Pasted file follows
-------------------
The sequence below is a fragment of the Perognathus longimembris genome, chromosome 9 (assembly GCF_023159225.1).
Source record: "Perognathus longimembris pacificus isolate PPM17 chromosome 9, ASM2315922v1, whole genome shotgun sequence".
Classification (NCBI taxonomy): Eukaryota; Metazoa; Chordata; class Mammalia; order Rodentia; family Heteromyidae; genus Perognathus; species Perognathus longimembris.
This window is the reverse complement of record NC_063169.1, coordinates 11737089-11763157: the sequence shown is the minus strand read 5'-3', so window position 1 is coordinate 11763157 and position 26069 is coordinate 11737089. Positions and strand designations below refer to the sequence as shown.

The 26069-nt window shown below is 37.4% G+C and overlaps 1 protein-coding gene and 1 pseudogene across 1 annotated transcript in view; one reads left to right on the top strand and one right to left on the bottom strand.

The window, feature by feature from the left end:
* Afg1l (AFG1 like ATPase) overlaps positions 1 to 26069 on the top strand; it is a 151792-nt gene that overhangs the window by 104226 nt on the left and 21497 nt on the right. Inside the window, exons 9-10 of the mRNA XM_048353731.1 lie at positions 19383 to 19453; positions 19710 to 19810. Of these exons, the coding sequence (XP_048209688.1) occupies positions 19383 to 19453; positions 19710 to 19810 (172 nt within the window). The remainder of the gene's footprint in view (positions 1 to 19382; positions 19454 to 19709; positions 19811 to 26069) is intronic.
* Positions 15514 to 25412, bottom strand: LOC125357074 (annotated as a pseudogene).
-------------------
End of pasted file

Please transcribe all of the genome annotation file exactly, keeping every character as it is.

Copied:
The sequence below is a fragment of the Perognathus longimembris genome, chromosome 9 (assembly GCF_023159225.1).
Source record: "Perognathus longimembris pacificus isolate PPM17 chromosome 9, ASM2315922v1, whole genome shotgun sequence".
Classification (NCBI taxonomy): Eukaryota; Metazoa; Chordata; class Mammalia; order Rodentia; family Heteromyidae; genus Perognathus; species Perognathus longimembris.
This window is the reverse complement of record NC_063169.1, coordinates 11737089-11763157: the sequence shown is the minus strand read 5'-3', so window position 1 is coordinate 11763157 and position 26069 is coordinate 11737089. Positions and strand designations below refer to the sequence as shown.

The 26069-nt window shown below is 37.4% G+C and overlaps 1 protein-coding gene and 1 pseudogene across 1 annotated transcript in view; one reads left to right on the top strand and one right to left on the bottom strand.

The window, feature by feature from the left end:
* Afg1l (AFG1 like ATPase) overlaps positions 1 to 26069 on the top strand; it is a 151792-nt gene that overhangs the window by 104226 nt on the left and 21497 nt on the right. Inside the window, exons 9-10 of the mRNA XM_048353731.1 lie at positions 19383 to 19453; positions 19710 to 19810. Of these exons, the coding sequence (XP_048209688.1) occupies positions 19383 to 19453; positions 19710 to 19810 (172 nt within the window). The remainder of the gene's footprint in view (positions 1 to 19382; positions 19454 to 19709; positions 19811 to 26069) is intronic.
* Positions 15514 to 25412, bottom strand: LOC125357074 (annotated as a pseudogene).